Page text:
Why We Love It
$119,270Potential Avg. Salary*
Growing DemandJob Outlook
* Salary & growth data is based on the recent Bureau of Labor and Statistics data published at https://www.bls.gov/oes/current/oes291051.htm for 29-1051 Pharmacists 11/2021. Based on national data, not school-specific information. Conditions in your area may vary.
If you’re interested in a career working in a pharmacy, in pharmaceutical sales, or in pharmaceutical research, then a bachelor of science in pharmaceutical sciences may be right for you. Pharmaceutical science students study drug design and synthesis, toxicology, mechanisms of drug actions, and drug formulation, providing the education needed to enjoy careers as pharmacists, researchers, and sales reps.
What is a Degree in Pharmaceutical Sciences?
In a bachelor’s degree program in pharmaceutical sciences, students build their knowledge in the math and science of pharmacology—the study of the uses and effects of drugs. While there are several career opportunities for graduates of bachelor’s degree programs—such as pharmacy tech, pharmaceutical sales representative, and research assistant—many degree programs are designed to provide students with the knowledge needed to get into and excel in grad school to become pharmacists or researchers.
Students generally choose a concentration within the program to focus their studies on. Students interested in pharmaceutical research and development often concentrate in biological chemistry; those interested in becoming pharmacists often concentrate in pharmaceutics; and those interested in becoming sales representatives for drug companies often concentrate in pharmaceutical sales. While all students will take a core set of courses, the concentration selected will guide future career opportunities.
What Courses Would I Take For a Major in Pharmaceutical Sciences?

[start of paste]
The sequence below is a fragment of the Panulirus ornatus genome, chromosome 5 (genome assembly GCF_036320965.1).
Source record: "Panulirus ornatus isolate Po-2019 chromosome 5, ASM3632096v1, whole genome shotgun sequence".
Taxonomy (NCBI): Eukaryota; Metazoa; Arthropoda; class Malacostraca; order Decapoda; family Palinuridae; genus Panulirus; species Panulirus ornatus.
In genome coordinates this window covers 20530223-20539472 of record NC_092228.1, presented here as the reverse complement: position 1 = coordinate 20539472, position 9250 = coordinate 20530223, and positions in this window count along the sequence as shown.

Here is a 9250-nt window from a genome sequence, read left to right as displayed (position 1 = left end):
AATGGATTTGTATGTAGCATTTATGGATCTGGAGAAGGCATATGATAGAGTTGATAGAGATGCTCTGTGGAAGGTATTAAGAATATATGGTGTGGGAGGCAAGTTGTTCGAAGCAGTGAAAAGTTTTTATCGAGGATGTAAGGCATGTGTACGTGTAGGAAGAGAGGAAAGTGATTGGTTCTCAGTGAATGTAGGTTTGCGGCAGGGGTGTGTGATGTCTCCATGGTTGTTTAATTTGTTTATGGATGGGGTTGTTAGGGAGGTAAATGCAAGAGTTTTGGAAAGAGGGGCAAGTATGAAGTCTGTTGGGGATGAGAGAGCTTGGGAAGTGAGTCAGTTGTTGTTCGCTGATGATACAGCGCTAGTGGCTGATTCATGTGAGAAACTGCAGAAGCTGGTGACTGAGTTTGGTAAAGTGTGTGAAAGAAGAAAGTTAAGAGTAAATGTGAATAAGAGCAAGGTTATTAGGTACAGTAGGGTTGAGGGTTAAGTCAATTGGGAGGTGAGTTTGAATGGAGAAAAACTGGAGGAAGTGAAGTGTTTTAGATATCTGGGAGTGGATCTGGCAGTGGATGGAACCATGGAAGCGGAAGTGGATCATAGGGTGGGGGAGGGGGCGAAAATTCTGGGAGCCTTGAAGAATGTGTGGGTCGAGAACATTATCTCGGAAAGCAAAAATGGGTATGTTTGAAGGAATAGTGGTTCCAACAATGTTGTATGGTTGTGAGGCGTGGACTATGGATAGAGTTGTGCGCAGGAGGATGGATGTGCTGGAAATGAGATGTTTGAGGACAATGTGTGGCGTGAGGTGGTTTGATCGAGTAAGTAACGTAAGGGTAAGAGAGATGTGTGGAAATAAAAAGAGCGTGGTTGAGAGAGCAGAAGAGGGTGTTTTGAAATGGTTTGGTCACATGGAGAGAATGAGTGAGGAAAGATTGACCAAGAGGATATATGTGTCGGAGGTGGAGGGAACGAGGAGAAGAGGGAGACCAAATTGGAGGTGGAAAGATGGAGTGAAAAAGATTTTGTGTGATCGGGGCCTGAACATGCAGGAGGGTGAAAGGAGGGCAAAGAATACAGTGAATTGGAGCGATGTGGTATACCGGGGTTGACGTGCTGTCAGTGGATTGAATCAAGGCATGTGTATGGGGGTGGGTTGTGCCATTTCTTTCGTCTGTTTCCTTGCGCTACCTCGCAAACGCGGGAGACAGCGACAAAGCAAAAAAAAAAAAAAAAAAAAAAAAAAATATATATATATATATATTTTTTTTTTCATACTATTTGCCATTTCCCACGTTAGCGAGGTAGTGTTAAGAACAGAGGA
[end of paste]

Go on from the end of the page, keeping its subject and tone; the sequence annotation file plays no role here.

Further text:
- Biochemistry for Pharmaceutical Scientists
- Principles of Pathophysiology and Drug Action
- Dosage Forms
- Drug Discovery and Development
- Organic Chemistry
- Principles of Medicinal Chemistry
- Drug Metabolism and Bioanalysis
What Jobs Can You Get with a Degree in Pharmaceutical Sciences?
Demand for talented pharmacists, pharmacy techs, and pharmaceutical sales representatives should be high in the coming years due to the increased need for medicines within the aging Baby Boomer generation. One of the largest generations of our time, the Baby Boomers are now reaching retirement age and are expected to need significant medical care in the coming decades. This should increase demand for professions throughout the healthcare industry, including those in pharmaceuticals.
How Long does it take?
A bachelors in Pharmaceutical Sciences will have a typical length of 4 years in a full time schedule. That said, there are many ways to speed up the timeframe by either taking more units via online coursework, community college, or taking free classes at OnlineDegree.com that could transfer to universities in the US.
Best Jobs for Pharmaceutical Sciences Degrees
Graduates of pharmaceutical science degree programs generally find careers within the pharmacological or healthcare industries, but even within those industries there are an ample number of ways to put your education to work. Graduates can work as pharmacy techs or assistants, or they can become drug sales reps. Many also earn graduate degrees to work as pharmacists or pharmaceutical researchers.
How to save time and money
Our mission is to help you to avoid paying full price for college. We want your Pharmaceutical Sciences degree to be affordable and accessible. Here’s how you could save:
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Get a Certificate in Pharmacy Tech First
If your ultimate career goal is to become a pharmacist, you may want to consider earning a certificate in pharmacy tech first. With a pharmacy technician certificate, you can find work in local and national pharmacies as an assistant to a professional pharmacist, enabling you to earn professional experience—and an income—while pursuing the required bachelor’s and graduate degrees needed for pharmacists. Additionally, the certificate program credits may transfer to count toward your bachelor’s degree.